By Marc Jones
LONDON (Reuters) – Mexico expects to start the renegotiation of the North American Free Trade Agreement (NAFTA) with the United States and Canada in late August and talks should be completed within six months, the country’s economy minister said on Wednesday.
With groundwork for the talks having to pass through U.S. lawmakers first, and elections due in the United States and Mexico in 2018, the timetable was tight, Ildefonso Guajardo told Reuters an interview in London.
“I think it (the start of talks) will be likely at the end of August,” he said.
“It needs to be wrapped up by spring 2018 by the latest. If not, you cannot afford uncertainty over uncertainty.”
U.S. President Donald Trump has vowed to pull out of the NAFTA trade agreement that underpins the bulk of Mexican exports if he cannot rework it in his homeland’s favor.
Guajardo said the signatories to the treaty would have to make clear publicly what areas of NAFTA were up for renegotiation, adding Mexico did not want to discuss higher tariffs or an even more draconian export quota system.
“We have to make an effort to send a very clear message to the markets what this negotiation is going to be about,” Guajardo said during a trip to London.
He added that stable markets were important so they did “not put pressure on any side” during the negotiations.
Regional trade tensions ratcheted up a notch this week when the Trump administration on Monday announced a 20 percent duty on Canadian softwood lumber in retaliation for what it sees as unfair restrictions on dairy exports.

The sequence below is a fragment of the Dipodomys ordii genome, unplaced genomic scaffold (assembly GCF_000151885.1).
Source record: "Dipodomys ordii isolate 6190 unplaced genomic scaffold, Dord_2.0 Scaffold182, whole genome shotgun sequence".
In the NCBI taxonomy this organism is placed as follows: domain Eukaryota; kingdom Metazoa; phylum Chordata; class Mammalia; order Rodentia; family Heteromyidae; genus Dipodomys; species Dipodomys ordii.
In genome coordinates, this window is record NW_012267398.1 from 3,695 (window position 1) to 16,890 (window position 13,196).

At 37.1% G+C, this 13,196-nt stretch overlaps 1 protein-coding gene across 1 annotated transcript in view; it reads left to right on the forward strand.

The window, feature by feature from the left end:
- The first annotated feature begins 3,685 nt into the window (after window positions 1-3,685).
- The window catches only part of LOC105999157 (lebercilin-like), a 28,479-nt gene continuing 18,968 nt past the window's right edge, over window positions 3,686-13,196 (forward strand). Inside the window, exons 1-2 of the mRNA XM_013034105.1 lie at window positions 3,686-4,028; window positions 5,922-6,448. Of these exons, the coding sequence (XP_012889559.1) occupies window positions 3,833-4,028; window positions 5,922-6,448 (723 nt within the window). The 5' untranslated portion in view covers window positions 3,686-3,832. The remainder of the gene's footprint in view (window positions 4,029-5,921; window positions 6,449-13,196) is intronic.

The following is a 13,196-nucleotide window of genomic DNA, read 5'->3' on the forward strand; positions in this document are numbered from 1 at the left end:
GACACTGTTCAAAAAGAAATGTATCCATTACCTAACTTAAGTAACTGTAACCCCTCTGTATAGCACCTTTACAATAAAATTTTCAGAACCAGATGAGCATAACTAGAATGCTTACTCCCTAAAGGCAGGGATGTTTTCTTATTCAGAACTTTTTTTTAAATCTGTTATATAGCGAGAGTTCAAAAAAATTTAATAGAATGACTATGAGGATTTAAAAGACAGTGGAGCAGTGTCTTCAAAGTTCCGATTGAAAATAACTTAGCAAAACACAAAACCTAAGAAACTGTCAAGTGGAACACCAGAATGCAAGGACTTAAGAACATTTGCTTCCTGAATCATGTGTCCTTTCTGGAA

While this was not directly linked to NAFTA, it could be seen as setting the tone for wider trade talks, said Guajardo.
He also confirmed that Mexico was looking at the option of imposing retaliatory tariffs on the U.S. after the World Trade Organization ruled in his country’s favor in a dispute over tuna.
“What you generally do, and what we have done in other cases, like transportation, is you start reviewing imports that would be most sensitive politically,” he said.
Speaking on Mexico’s trade talks with the European Union, Guajardo said he expected the bloc’s negotiators to travel to the country in May with his government hoping to accelerate the process.
“We will try to give the political mandate to go faster and we aim at finishing these negotiations by the end of this year,” he said.
Mexico wanted to “really push the level of ambition” to get greater access to EU services and agriculture markets, he added.
(Writing by Karin Strohecker; Edited by Mike Dolan and Ken Ferris)